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Carmine Appice: Rockin' With The Rascals
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On rehearsing and recording with the Rascals at IIWII Recording / SST Studios

We've seen our share of legends at SST in the past year, but few more legendary than Rock and Roll Hall of Famers, The Rascals. Original members Felix Cavaliere and Gene Cornish spent most of a week here in 2018, along with the equally legendary drummer, Carmine Appice (subbing for the ailing Dino Danelli). It was not the first time SST has hosted the Rascals. In 2013, just months after the waters of Superstorm Sandy virtually destroyed the room, Steve Van Zandt brought the band in to prepare for a planned Broadway production of "Once Upon a Dream." It was, at that time, a much-needed, and deeply-appreciated morale booster for all of us. 

Carmine Appice first came to fame as the drummer for Vanilla Fudge. His ultra-heavy virtuosity and showmanship instantly elevated Appice to the upper stratosphere, where he remains to this day as one of rock's greatest drummers ever. He talked with us about the Rascals sessions and his new ventures.



SST: You recently worked at SST with the Rascals. Tell us about that. Why were you there? What was the project?


CA: We went to SST to rehearse for our tour last year. We worked there for five days. We recorded all the songs we did on the multi-track at SST, as well. It was great to work there. We had food every day. The room was great. The sound system was great. The sound of the room was great. We were there every day from like, ten to six. It was a very pleasurable experience.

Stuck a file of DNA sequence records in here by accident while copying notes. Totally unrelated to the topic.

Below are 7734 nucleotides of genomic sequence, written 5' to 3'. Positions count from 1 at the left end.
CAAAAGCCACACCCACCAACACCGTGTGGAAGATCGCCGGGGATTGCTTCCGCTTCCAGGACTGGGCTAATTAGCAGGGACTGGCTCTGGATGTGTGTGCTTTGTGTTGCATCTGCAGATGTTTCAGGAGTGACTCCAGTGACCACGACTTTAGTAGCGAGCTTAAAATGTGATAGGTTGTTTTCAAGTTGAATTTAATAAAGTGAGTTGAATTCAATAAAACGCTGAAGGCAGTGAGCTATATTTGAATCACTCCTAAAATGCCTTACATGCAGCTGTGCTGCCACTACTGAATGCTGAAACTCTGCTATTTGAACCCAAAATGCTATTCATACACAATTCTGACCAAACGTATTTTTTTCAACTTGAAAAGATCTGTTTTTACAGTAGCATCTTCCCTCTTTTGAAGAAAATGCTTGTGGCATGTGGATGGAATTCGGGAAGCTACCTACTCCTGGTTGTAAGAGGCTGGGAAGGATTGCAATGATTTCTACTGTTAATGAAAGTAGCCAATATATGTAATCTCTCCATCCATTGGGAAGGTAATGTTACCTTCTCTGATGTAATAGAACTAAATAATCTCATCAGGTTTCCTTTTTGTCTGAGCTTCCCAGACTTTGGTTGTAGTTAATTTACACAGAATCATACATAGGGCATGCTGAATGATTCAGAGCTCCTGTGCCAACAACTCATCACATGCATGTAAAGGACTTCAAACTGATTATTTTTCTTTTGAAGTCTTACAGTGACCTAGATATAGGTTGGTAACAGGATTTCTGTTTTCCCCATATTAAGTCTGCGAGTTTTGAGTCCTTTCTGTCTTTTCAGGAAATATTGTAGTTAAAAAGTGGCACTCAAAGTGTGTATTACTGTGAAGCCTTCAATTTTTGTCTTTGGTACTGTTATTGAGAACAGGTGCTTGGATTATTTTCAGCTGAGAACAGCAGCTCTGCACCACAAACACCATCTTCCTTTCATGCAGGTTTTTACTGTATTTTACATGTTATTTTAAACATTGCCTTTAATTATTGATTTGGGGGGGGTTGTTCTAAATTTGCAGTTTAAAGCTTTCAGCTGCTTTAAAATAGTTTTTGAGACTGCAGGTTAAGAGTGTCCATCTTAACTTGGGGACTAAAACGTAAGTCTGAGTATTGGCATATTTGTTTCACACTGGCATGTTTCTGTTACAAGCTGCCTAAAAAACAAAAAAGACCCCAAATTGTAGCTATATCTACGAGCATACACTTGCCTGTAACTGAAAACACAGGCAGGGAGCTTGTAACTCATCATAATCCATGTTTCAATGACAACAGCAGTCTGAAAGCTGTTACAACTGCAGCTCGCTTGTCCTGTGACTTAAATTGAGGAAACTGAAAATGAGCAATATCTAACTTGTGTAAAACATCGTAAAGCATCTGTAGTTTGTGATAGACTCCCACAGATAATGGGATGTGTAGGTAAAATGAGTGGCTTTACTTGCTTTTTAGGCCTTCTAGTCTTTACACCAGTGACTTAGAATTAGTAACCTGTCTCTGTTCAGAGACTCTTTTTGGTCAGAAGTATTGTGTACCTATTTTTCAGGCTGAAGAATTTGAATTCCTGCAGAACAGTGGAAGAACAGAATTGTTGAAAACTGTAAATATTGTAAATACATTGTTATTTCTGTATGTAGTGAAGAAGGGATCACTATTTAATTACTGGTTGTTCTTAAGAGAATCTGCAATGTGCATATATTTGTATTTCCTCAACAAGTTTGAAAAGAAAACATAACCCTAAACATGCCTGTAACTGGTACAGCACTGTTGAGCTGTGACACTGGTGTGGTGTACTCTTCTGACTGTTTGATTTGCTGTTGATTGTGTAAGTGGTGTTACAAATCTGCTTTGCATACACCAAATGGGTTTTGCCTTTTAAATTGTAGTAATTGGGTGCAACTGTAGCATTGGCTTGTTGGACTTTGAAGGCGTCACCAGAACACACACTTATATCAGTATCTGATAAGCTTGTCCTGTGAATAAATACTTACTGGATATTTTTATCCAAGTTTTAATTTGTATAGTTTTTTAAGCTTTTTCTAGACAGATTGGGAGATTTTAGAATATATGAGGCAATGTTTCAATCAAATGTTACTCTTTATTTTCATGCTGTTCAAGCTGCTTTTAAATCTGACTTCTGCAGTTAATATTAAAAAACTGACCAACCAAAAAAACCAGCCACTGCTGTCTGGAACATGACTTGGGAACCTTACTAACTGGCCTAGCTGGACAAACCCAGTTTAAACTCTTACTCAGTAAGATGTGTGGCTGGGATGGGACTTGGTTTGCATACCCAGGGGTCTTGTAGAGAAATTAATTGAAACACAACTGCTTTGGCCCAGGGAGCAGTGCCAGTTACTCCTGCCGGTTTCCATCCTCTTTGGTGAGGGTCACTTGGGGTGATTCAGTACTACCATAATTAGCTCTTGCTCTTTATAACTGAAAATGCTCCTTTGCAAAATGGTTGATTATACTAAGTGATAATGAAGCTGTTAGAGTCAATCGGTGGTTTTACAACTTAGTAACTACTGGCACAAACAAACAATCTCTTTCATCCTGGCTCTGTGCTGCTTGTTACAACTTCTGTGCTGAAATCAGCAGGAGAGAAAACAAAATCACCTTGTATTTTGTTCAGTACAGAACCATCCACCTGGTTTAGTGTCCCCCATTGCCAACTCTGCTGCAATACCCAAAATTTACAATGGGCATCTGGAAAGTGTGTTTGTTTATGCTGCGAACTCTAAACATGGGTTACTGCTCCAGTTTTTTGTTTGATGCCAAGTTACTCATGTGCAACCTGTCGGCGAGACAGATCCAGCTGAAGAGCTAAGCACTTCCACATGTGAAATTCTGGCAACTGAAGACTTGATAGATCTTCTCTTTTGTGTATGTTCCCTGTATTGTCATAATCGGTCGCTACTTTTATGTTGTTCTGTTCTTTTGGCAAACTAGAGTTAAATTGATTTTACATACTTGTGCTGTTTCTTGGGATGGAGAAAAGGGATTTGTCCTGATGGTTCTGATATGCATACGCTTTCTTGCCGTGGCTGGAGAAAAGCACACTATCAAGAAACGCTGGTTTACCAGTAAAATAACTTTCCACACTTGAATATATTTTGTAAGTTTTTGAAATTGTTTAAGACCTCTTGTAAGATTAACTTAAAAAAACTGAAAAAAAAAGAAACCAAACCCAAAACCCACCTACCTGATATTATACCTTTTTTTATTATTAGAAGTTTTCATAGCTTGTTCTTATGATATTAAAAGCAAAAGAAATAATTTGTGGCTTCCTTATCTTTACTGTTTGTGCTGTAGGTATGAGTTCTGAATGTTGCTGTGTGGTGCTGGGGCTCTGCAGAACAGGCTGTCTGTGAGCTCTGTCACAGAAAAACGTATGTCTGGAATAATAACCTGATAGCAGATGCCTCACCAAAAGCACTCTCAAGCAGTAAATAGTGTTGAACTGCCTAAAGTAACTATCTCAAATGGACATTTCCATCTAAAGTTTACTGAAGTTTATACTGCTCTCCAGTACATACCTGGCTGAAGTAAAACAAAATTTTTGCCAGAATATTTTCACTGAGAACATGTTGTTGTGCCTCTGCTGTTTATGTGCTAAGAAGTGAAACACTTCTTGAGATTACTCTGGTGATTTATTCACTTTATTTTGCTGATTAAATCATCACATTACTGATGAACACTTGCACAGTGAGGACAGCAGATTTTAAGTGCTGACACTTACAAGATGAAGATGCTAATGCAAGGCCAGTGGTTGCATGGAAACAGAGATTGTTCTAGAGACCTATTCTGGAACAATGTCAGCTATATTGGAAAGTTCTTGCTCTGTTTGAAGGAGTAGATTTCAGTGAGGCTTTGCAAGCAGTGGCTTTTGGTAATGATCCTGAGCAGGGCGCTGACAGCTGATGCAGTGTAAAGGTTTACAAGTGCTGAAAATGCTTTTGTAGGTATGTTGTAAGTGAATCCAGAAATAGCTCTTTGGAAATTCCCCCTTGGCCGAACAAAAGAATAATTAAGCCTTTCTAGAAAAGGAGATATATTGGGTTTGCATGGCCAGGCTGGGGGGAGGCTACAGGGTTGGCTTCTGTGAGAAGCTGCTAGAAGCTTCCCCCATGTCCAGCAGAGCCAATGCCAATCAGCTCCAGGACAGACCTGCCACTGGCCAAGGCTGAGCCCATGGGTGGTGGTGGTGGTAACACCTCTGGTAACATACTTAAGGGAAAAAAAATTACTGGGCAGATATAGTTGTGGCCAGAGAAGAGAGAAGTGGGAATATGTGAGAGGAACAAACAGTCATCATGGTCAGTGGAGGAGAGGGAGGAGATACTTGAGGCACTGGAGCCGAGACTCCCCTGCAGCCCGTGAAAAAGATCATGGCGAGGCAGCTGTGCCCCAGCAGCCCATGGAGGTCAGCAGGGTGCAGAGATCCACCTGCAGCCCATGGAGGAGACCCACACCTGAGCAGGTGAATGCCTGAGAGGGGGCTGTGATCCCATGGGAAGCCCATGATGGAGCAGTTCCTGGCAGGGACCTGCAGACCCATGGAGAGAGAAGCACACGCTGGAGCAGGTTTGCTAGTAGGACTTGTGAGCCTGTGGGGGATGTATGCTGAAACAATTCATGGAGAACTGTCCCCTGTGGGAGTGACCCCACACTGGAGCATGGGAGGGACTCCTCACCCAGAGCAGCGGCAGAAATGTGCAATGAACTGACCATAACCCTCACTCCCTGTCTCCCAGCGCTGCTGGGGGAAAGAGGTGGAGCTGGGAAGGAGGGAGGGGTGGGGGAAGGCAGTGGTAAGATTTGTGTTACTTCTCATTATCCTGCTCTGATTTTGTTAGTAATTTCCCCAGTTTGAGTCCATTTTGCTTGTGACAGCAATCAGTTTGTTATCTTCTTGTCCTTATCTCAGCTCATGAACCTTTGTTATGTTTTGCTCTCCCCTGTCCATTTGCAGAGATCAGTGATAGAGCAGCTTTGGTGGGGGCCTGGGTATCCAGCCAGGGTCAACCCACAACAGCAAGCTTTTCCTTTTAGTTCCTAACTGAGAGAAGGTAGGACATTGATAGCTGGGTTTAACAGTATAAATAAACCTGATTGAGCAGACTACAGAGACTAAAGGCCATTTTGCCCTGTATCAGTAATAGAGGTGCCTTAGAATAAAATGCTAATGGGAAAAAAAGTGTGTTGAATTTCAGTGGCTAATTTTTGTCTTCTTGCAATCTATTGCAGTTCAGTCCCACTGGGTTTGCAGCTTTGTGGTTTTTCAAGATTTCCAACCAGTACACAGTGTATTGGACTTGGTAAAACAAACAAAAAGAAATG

SST: This was the original Rascals, all the original members except Dino Danelli?


CA: It was Gene and Felix's Rascals, together.  Eddie Brigati was not in it.


SST: Are any of these recordings are going to be commercially released?


CA: Not that I know of. It was just for the rehearsal.


SST: Where did the tour take you?


CA: The tour got cut short, unfortunately, because of Gene Cornish’s health; he had a heart attack on stage. We had 18 gigs booked from July on, but we only did 12. We canceled six of them.  We did play in Canada. We played Washington DC, Cleveland, Ohio, Long Island, and Connecticut, and Billings, Montana, to name a few. It went very well. The band played great. But we’re going to wait until March to see how Gene is feeling then. In the meantime, Felix is still going out on the road the way he always has -- as Felix's Rascals

SST: Getting back to the SST sessions, were you all playing and recording live in the studio?


CA: Totally live, totally live sound. No padded-up drums. I never do that, anyway.  It was a totally live setup, right down to tape. We didn't do all the songs at once. We took one song at a time. We played it once and then we recorded it. By that time, we had rehearsed them all already.


SST: Were the vocals recorded live? How did you monitor the vocals in the room?


CA: It was all live. We had in-ear monitors, and we had monitors in the room as well.


SST: One of the great party records of all time is Good Lovin.' In fact, it’s one of the great rock records ever.


CA: Well, you know, that was first done by The Olympics. They did it the same way. The organ part was the same. The Rascals did it and got a number one hit, but when the Contours did it, nothing happened. But it's almost the same.


SST: You and Dino Danelli started out at roughly the same time, did you know him then?